Sampling and Sampling Distributions

M1100, Section 3, November 11, 2002

This is a copy of the Mathematica notebook on which the November 11 lecture was based. Unfortunately, the web version is not interactive.

Drawing a single sample from a population


Imagine a large jar containing red and black beads.  The problem that we want to think about is the relationship between the proportion of red beads in the jar and the proportion of red beads in a sample.

Assessment Task 1: Although we are imagining a jar of beads, this is only an analogy for more meaningful situations that you might encounter (e.g., in the news).  List some examples and draw the analogy explicitly.  (For a hint, expand this cell.)

For example: someone wants to predict the outcome of an election by means of an exit poll.  All the people who voted are analogous to all the beads in the jar.  The color of bead is analogous to the vote---e.g. color:bead::candidate voted for:voter.  The people who are questioned in the poll are analogous to the sample.

Assessment Task 2: Suppose a large population is 40% red.  Imagine that you have drawn a sample of size 20 from this population.  Describe what you think a typical sample might be like.  

Assessment Task 3: Suppose that you have drawn a sample of size 20 from a population of unknown proportion red, and that our sample is 40% red.  What do you think you cn deduce about the population?  

The computer makes a population, and we examine a sample.

Now, we shall ask the computer to create a large population of individuals in which some fraction is red.  The computer will know that fraction, but we won't.



We decide how large a sample we wish to take:


And then we  ask the computer to draw a sample of that size:



The computer will count up the proportion of red in the sample:


Assessment Task 4: Now that you have seen a sample from the population in the computer's memory, what do think the proportion red is?

Assessmant Task 5: What do you think you know about the population?

We look at a few samples of various size.

Type the desired sample size in the input lines below, and then enter the cell.  The computer will create a sample, and will tell you the percent red in that sample.  Each time you enter the cell, a new sample is created and counted.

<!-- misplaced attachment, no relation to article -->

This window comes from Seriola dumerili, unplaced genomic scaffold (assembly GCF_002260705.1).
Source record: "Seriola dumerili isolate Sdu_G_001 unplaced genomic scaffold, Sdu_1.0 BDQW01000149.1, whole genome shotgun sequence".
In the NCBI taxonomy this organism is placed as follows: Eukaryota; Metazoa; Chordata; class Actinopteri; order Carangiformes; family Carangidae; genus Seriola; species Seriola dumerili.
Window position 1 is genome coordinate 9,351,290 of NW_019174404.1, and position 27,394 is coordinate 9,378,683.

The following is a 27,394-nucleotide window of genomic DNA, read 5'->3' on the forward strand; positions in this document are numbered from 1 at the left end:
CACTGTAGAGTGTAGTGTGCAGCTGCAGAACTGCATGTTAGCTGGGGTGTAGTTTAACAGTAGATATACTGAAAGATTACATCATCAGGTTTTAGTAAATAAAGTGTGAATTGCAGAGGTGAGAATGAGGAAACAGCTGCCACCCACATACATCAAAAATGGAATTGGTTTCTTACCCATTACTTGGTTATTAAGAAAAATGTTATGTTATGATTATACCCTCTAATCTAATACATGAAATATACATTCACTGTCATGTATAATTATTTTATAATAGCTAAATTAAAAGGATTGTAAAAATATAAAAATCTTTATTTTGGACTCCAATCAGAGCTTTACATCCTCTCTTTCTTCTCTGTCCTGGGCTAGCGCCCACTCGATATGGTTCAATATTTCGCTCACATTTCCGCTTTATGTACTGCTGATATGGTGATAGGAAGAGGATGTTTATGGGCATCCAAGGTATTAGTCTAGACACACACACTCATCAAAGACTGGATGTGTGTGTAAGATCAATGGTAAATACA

Assessment Task 6: Using the ability to draw samples of many sizes, determine the population proportion as best you can.   How accurate do you think your estimate is?  

We  ask the computer to reveal the proportion red in the original population:

Drawing many samples

Picking our own population and thinking about many samples.

This time, we will create a large population of individuals in which a fraction that we decide is red.  (Fill in the choice for the proportion below and enter the cell.)



We are going to look at samples from this population.  Let us stipulate how large the samples will be:


We will ask the computer to pull out many samples of that size, and for each sample to show the proportion red in that sample.  We stipulate how many different samples we will ask the computer to make.


Assessment Task 7: Instead of using a computer to do this, we could use a large bin with pieces of paper---or a jar filled with colored beads.  Describe what we would be doing if we were doing this task with physical manipulatives rather than on a computer.

Assessment Task 8: Before we ask the computer to draw all these samples, try to predict what the distribution of the sample statistic will look like.  How many samples will have a statistic of exactly p (the population proportion that you decided to work with)? What will the greatest deviation from p be?

By entering the next cell, we get the computer to create all the smples and reckon the statistic associated with each one.

The distribution of the statistic among all the samples we made.

We ask the comuter to tabulate this information we created in the last group:

sample satistic
# samples

The computer can also display it. The chart below shows the number of samples with various proportions of red.  (Proportion red is along the bottom.)



Assessment Task 9: Describe how the shape of the sampling distribution depends on the sample size.  (To do this, you will have to experiment with different sample sizes.)

Converted by Mathematica      November 12, 2002